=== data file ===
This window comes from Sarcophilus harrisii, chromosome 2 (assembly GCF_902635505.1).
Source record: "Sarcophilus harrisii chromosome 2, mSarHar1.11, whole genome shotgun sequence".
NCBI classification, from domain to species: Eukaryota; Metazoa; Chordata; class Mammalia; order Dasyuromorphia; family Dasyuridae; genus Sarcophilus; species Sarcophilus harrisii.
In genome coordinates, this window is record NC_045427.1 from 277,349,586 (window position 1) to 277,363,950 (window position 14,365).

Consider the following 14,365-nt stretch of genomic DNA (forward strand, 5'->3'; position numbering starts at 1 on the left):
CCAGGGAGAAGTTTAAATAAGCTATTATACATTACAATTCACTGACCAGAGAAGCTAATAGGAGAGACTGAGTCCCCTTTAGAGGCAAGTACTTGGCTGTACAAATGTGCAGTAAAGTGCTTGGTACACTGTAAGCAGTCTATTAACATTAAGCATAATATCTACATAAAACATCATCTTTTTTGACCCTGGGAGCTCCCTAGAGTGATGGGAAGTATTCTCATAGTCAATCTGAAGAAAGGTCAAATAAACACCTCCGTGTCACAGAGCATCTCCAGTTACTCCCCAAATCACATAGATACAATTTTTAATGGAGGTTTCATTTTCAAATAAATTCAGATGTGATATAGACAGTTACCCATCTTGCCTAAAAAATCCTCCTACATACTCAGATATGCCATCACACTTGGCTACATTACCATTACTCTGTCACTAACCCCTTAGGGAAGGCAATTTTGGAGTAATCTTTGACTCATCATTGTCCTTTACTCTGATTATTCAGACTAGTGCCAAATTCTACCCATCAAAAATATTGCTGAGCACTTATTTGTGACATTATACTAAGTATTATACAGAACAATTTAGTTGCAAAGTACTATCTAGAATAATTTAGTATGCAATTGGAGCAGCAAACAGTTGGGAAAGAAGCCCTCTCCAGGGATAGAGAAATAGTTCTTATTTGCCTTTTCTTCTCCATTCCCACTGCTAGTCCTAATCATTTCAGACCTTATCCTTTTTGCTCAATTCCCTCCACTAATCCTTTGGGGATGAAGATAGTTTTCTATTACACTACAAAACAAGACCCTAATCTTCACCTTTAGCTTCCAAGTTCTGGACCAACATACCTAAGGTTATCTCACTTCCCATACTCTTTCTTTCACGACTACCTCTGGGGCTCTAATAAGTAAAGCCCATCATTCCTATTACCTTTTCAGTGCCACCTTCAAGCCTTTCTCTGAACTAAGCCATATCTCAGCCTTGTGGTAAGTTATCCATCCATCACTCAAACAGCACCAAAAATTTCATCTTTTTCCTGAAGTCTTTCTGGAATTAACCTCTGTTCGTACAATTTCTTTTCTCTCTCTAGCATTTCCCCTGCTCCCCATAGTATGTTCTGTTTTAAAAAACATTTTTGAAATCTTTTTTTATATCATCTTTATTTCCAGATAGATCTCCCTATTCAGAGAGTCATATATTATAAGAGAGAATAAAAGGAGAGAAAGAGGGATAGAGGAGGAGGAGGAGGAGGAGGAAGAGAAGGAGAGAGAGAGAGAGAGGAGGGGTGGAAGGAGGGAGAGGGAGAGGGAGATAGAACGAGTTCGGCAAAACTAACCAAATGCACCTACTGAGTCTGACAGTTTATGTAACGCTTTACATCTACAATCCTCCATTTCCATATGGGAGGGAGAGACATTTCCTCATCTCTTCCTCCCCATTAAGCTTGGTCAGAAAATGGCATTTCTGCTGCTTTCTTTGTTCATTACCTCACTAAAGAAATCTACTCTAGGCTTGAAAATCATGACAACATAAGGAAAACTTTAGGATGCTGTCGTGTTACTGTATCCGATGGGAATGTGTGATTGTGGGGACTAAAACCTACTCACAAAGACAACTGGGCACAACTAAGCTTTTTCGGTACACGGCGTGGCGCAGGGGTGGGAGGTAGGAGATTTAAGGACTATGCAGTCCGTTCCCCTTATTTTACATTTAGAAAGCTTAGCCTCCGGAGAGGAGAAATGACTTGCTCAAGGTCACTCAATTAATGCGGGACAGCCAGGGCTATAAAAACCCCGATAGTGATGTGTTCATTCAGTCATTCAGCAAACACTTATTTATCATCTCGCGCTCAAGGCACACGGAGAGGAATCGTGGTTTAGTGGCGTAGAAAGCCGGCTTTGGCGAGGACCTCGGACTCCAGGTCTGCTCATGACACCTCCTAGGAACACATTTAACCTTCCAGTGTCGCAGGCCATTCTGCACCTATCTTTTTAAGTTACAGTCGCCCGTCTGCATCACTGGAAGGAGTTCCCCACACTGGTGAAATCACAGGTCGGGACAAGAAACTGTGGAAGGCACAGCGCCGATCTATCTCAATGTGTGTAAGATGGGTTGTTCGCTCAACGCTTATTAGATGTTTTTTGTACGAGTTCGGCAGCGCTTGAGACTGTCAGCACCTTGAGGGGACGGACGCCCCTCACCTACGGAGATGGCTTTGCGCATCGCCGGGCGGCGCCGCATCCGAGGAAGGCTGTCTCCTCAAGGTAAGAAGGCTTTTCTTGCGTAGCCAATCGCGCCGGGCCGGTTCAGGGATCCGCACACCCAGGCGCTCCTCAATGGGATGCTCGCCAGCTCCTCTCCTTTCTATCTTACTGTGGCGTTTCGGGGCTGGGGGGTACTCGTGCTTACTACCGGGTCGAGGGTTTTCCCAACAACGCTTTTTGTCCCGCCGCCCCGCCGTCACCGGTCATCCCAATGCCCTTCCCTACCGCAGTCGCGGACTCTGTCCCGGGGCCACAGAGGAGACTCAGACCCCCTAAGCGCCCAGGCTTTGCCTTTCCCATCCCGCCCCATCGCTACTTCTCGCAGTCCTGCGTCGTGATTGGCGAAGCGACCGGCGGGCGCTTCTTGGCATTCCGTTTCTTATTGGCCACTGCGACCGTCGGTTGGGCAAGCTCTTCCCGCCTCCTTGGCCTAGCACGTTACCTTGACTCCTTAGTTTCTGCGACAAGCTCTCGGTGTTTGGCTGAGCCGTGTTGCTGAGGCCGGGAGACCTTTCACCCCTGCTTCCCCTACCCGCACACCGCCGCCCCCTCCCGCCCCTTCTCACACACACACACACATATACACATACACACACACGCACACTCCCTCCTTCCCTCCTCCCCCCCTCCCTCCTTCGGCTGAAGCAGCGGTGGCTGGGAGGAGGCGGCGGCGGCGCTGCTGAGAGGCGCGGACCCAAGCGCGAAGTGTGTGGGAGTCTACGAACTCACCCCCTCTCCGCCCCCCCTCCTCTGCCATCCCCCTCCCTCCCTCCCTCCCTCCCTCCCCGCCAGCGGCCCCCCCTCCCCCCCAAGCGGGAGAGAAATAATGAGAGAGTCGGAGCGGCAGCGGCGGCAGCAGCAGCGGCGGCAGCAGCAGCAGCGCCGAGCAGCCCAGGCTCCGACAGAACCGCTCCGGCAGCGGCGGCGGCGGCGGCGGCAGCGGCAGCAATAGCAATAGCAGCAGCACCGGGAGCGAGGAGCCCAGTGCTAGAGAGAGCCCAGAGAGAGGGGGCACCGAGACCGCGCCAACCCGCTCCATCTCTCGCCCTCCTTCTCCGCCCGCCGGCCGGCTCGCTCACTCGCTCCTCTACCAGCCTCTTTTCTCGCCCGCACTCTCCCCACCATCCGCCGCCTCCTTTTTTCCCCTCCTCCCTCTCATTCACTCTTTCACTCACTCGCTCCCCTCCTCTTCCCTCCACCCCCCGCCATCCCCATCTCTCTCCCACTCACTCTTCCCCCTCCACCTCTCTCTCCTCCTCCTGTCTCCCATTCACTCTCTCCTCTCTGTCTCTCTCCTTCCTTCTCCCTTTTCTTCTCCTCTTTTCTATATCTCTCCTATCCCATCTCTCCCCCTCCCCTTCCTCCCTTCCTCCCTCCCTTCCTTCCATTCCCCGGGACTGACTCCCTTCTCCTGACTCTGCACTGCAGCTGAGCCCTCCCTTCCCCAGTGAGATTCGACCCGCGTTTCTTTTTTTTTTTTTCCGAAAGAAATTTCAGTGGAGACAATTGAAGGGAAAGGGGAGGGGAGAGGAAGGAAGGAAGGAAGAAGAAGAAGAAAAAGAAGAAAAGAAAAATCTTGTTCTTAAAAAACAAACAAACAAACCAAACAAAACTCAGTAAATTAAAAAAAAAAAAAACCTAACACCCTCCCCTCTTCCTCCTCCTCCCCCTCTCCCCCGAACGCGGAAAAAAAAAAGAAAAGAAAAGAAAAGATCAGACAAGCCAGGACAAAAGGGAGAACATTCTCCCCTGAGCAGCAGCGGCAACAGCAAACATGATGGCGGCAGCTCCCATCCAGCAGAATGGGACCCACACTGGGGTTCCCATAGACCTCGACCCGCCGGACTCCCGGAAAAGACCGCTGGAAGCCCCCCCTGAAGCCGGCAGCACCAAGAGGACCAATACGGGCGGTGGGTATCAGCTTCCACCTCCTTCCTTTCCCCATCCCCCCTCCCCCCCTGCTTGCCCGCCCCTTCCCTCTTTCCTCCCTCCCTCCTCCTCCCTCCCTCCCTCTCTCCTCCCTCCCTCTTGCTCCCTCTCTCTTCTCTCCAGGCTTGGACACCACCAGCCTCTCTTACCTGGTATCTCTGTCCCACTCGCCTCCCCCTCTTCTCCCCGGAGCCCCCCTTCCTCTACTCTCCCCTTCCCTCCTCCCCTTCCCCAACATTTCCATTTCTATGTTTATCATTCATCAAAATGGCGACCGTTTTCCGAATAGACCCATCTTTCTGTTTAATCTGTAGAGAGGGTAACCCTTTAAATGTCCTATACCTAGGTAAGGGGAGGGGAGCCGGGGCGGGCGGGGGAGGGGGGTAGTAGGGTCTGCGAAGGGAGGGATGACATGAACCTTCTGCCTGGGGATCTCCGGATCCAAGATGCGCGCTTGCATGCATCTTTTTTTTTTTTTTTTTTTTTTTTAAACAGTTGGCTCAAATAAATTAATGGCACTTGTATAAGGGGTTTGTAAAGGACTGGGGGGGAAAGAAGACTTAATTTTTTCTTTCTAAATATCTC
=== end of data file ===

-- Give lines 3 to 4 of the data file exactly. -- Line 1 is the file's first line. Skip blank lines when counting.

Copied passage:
NCBI classification, from domain to species: Eukaryota; Metazoa; Chordata; class Mammalia; order Dasyuromorphia; family Dasyuridae; genus Sarcophilus; species Sarcophilus harrisii.
In genome coordinates, this window is record NC_045427.1 from 277,349,586 (window position 1) to 277,363,950 (window position 14,365).